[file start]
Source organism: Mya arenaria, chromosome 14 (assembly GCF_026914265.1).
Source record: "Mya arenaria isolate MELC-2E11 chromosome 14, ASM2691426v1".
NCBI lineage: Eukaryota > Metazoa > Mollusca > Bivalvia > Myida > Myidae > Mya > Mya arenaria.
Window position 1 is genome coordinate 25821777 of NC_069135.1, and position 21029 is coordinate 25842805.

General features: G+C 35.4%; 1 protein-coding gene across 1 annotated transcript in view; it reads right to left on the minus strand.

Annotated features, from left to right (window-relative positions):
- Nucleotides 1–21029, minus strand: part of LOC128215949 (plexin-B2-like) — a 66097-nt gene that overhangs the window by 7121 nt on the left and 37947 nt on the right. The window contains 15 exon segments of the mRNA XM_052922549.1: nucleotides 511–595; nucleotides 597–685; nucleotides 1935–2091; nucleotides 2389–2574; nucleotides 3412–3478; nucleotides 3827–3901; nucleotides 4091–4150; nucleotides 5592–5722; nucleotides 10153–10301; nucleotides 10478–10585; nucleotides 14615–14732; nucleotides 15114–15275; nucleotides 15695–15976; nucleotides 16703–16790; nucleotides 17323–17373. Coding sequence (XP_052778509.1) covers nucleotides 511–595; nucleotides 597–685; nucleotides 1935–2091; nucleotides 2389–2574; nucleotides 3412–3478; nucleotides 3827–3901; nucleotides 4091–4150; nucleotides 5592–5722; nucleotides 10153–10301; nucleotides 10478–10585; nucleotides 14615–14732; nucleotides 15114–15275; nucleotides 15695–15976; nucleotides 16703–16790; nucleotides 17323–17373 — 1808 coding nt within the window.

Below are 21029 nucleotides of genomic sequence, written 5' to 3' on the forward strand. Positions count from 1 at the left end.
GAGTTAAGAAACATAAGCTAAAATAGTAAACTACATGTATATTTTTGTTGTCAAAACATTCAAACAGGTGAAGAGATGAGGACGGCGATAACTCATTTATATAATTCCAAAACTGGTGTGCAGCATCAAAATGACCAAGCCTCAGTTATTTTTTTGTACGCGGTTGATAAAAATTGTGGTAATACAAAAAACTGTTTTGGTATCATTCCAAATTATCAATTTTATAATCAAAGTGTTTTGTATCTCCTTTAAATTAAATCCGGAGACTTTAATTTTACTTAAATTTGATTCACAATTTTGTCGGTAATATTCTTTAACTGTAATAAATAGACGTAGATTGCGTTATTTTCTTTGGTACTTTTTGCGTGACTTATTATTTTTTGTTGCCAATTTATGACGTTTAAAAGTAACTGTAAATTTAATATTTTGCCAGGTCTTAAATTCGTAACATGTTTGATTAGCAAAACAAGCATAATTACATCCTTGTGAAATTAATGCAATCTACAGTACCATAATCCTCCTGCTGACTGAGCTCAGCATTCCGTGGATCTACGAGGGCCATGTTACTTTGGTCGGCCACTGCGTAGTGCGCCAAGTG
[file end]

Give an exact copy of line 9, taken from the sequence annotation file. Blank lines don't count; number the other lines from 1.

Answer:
GAGTTAAGAAACATAAGCTAAAATAGTAAACTACATGTATATTTTTGTTGTCAAAACATTCAAACAGGTGAAGAGATGAGGACGGCGATAACTCATTTATATAATTCCAAAACTGGTGTGCAGCATCAAAATGACCAAGCCTCAGTTATTTTTTTGTACGCGGTTGATAAAAATTGTGGTAATACAAAAAACTGTTTTGGTATCATTCCAAATTATCAATTTTATAATCAAAGTGTTTTGTATCTCCTTTAAATTAAATCCGGAGACTTTAATTTTACTTAAATTTGATTCACAATTTTGTCGGTAATATTCTTTAACTGTAATAAATAGACGTAGATTGCGTTATTTTCTTTGGTACTTTTTGCGTGACTTATTATTTTTTGTTGCCAATTTATGACGTTTAAAAGTAACTGTAAATTTAATATTTTGCCAGGTCTTAAATTCGTAACATGTTTGATTAGCAAAACAAGCATAATTACATCCTTGTGAAATTAATGCAATCTACAGTACCATAATCCTCCTGCTGACTGAGCTCAGCATTCCGTGGATCTACGAGGGCCATGTTACTTTGGTCGGCCACTGCGTAGTGCGCCAAGTG